The table below provides an as complete as possible listing of the Eastern League 1926 standings.  Click on the individual team names to see a more detailed breakdown of that club's season schedule and results, including non-league contests and links to period newspaper articles reporting on some games.

Eastern League of Professional Football 1926 (Unofficial) Standings









Bethlehem Bears 6 2 2 .750 72 45
Gilberton Catamounts 5 2 2 .714 51 22  
All-Lancaster Red Roses 5 2 3 .714 49 49   Awarded league championship
Mount Carmel Wolverines 5 3 1 .625 91 43  
Coaldale Big Green 4 4 3 .500 63 43
Atlantic City Roses 2 4 2 .333 22 65  
Shenandoah Red Jackets 2 5 1 .286 55 41  
Mount Airy AA 1 3 1 .250 13 67
Newark Blues 1 6 0 .142 7 58  
Clifton Heights Black & Orange 1 1 1 .500 3 10   Withdrew from league on October 13

All-Eastern League honors...

Following the close of the 1926 season, league president Herman Meyer announced his "All-Eastern League" selections.  The Bears could take pride in the fact that Carl Beck was named to the first team, while Mike Gaffney and Charlie Eastman received second team honors.  Much to the chagrin of Bethlehem fans, however, the well deserving Gyp Downey received no recognition.  As organizer, manager and coach, the multi-talented Downey had brought his players together and guided them through a rocky start to a strong finish as arguably the best team in the league.  But more to the point, he was a force on the field who made his presence felt on both sides of the ball.  In addition to his strong defensive play, Downey led the Bears offense in scoring and was also reported to have led the league in field goals.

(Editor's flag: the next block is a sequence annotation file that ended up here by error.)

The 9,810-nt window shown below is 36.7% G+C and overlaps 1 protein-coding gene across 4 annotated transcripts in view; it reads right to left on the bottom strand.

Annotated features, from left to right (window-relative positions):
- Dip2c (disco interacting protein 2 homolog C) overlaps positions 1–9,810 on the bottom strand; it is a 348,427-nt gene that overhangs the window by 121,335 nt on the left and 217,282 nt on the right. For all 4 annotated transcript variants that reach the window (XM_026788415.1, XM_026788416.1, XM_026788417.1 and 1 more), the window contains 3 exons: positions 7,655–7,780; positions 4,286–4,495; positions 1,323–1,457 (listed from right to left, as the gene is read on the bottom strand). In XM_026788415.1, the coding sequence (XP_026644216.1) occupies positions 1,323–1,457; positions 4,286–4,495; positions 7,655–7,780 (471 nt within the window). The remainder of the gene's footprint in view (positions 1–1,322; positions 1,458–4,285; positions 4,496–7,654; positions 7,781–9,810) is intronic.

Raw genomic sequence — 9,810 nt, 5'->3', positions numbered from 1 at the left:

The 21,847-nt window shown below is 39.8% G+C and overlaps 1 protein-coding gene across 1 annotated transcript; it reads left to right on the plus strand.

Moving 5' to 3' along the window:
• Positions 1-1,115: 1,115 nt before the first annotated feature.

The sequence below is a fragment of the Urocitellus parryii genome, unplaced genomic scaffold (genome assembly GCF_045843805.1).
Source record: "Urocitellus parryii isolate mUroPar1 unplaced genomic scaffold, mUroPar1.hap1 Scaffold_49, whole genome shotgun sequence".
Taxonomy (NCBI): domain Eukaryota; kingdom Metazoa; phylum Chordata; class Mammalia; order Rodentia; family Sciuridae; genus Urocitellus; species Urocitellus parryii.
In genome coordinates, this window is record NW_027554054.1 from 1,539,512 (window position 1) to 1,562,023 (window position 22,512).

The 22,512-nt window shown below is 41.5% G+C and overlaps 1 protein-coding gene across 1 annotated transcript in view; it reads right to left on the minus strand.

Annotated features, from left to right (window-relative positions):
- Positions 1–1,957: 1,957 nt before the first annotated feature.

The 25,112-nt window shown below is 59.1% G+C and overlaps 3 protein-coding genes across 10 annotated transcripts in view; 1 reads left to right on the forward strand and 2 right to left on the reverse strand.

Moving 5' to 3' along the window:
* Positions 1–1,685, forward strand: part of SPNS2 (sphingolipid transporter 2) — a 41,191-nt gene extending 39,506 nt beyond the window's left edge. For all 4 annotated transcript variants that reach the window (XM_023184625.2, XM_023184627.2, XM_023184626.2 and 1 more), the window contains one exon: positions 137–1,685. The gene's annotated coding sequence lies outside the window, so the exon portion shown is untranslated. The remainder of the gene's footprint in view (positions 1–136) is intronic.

President Meyers' All-Eastern League selections were as follows:

1926 All-Eastern League Selections

First Team


Second Team

Bill Evans, Coaldale left end Mike Gaffney, Bethlehem
Stan Sieracki, Atlantic City left tackle Butch Boslego, Gilberton
Stemmy, Shenandoah left guard Charlie Eastman, Bethlehem
Honeyboy Evans, Coaldale center Duke, Shenandoah
Jake Kaufman, Atlantic City right guard Gold, Mount Airy
Kaufman*, Newark right tackle Joe Garland, Coaldale
Vic Emmanuel, Lancaster right end George Poole, Newark
Tomcavage, Shenandoah quarterback Rae McGraw, Lancaster
Fritz Pollard, Gilberton left halfback Johnny Chapman, Gilberton
Carl Beck, Bethlehem right halfback Joe Zaleha, Coaldale
Briggs Kingsley, Lancaster fullback Marv Wood, Mount Carmel
*There does not appear to have been any Newark player named "Kaufman." This selection was probably John "Hoffman," who served the Blues at tackle before moving to the backfield late in the season. 

© John J. Fenton, 2007, all rights reserved.